Aims: We aimed to reclassify a population-based cohort of 529 adult glioma patients to evaluate the prognostic impact of the 2016 World Health Organization (WHO) central nervous system tumour classification. Moreover, we evaluated the feasibility of gene panel next-generation sequencing (NGS) in daily diagnostics of 225 prospective glioma patients. Methods: The retrospective cohort was reclassified according to WHO 2016 criteria by immunohistochemistry for IDH-R132H, fluorescence in situ hybridization for 1p/19q-codeletion and gene panel NGS. All tumours of the prospective cohort were subjected to NGS analysis up-front. Results: The entire population-based cohort was successfully reclassified according to WHO 2016 criteria. NGS results were obtained for 98% of the prospective patients. Survival analyses in the population-based cohort confirmed three major prognostic subgroups, that is, isocitrate dehydrogenase (IDH)-mutant and 1p/19q-codeleted oligodendrogliomas, IDH-mutant astrocytomas and IDH-wildtype glioblastomas. The distinction between WHO grade II and III was prognostic in patients with IDH-mutant astrocytoma. The survival of patients with IDH-wildtype diffuse astrocytomas carrying TERT promoter mutation and/or EGFR amplification overlapped with the poor survival of IDH-wildtype glioblastoma patients. Conclusions: Gene panel NGS proved feasible in daily diagnostics. In addition, our study confirms the prognostic role of glioma classification according to WHO 2016 in a large population-based cohort. Molecular features of glioblastoma in IDH-wildtype diffuse glioma were linked to poor survival corresponding to IDH-wildtype glioblastoma patients. The distinction between WHO grade II and III retained prognostic significance in patients with IDH-mutant diffuse astrocytic gliomas.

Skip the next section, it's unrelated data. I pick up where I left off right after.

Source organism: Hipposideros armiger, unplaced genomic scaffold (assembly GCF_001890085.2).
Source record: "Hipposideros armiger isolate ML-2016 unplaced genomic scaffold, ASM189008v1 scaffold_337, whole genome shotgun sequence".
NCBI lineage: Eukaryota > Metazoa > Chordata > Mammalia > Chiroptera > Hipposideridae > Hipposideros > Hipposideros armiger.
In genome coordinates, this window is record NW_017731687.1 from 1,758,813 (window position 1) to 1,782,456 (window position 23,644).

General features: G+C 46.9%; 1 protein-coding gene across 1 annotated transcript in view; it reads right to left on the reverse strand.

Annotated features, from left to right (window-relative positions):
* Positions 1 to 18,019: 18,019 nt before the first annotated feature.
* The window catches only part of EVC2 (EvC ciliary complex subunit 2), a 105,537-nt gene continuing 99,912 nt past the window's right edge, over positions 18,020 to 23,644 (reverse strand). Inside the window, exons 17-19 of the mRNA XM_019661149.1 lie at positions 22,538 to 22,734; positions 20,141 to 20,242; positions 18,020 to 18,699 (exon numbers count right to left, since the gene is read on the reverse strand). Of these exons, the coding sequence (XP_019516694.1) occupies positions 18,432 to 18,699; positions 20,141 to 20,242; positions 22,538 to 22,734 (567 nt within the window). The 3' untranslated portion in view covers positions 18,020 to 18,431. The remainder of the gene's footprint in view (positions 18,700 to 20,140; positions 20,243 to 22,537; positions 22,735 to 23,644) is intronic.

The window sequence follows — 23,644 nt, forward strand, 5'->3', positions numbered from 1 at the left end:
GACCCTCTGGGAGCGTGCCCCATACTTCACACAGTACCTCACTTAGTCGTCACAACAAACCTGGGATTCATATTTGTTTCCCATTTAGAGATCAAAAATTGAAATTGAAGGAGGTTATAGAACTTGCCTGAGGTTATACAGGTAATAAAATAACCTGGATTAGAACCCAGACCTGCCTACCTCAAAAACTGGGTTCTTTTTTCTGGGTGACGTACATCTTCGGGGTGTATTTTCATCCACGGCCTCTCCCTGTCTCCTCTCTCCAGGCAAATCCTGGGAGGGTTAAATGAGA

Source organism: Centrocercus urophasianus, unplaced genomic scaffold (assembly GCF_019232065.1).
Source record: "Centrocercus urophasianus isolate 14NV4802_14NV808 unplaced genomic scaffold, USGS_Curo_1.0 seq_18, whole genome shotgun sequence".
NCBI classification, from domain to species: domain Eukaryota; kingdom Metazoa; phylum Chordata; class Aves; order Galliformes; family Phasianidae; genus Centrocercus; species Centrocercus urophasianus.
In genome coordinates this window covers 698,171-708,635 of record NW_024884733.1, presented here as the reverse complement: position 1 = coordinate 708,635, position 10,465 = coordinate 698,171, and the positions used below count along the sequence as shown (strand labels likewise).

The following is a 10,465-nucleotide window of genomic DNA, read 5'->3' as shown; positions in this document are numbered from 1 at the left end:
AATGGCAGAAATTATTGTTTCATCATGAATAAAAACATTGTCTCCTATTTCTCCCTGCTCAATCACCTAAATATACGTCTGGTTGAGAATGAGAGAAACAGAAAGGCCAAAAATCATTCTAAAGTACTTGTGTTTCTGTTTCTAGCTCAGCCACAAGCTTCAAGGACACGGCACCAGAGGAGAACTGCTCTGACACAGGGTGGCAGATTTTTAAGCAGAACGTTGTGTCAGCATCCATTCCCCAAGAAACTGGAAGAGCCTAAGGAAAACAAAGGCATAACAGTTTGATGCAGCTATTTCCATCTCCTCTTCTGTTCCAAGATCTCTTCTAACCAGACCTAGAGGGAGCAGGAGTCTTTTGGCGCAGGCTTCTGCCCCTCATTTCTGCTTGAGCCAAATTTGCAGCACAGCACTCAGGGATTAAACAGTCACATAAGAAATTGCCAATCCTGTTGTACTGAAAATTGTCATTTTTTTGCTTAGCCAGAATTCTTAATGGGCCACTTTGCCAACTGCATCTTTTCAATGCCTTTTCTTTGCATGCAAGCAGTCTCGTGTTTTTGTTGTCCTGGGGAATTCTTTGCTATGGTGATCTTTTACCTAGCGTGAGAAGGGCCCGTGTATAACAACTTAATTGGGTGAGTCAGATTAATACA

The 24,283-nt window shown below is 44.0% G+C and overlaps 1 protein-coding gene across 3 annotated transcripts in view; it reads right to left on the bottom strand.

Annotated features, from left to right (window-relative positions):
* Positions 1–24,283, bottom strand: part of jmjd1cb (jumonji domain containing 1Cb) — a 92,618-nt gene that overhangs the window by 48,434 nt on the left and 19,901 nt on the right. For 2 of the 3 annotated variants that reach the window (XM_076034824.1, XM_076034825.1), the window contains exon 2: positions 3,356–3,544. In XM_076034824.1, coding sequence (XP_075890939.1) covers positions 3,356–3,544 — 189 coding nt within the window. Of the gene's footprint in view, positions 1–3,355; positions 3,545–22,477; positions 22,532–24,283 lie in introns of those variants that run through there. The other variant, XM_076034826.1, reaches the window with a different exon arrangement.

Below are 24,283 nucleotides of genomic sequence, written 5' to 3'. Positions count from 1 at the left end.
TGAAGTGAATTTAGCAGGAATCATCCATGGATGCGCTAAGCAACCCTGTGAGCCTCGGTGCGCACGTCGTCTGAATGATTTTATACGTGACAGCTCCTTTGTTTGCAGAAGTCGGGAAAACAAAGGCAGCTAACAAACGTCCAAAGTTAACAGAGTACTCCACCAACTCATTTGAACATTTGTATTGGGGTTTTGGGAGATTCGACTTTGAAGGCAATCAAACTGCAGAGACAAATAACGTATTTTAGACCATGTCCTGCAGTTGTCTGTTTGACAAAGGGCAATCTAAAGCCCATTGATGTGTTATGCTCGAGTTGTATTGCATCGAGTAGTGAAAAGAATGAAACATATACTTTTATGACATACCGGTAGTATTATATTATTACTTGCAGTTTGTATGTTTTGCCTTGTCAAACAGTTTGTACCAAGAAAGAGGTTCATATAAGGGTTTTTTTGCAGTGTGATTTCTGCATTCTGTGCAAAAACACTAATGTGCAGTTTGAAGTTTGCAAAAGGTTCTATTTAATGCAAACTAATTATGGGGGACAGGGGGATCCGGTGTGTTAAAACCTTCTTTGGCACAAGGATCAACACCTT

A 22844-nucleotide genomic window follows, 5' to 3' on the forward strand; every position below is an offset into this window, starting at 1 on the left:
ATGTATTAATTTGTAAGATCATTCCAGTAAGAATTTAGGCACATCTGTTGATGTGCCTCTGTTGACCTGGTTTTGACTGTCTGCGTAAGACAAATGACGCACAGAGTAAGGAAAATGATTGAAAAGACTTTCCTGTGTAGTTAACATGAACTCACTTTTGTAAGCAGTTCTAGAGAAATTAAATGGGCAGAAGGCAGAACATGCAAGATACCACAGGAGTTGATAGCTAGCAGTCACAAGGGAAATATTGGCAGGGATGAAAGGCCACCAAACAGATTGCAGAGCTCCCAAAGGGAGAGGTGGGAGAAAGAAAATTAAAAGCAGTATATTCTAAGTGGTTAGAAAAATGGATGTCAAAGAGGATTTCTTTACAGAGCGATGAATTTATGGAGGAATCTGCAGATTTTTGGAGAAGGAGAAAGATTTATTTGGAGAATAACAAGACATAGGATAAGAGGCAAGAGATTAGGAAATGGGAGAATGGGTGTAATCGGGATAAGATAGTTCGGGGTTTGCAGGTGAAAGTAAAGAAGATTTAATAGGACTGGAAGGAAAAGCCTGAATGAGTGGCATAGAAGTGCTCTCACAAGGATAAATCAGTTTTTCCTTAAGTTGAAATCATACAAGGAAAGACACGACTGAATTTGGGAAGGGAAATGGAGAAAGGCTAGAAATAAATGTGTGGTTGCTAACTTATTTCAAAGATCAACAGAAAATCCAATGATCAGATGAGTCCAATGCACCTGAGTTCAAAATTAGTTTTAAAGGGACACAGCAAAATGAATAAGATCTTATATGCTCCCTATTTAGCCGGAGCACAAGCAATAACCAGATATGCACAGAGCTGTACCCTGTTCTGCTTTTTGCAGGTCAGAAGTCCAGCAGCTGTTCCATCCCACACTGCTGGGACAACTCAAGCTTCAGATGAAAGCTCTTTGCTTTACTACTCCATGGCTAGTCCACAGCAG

- mutational profiles
- prognostic evaluation
- targeted next-generation sequencing (NGS)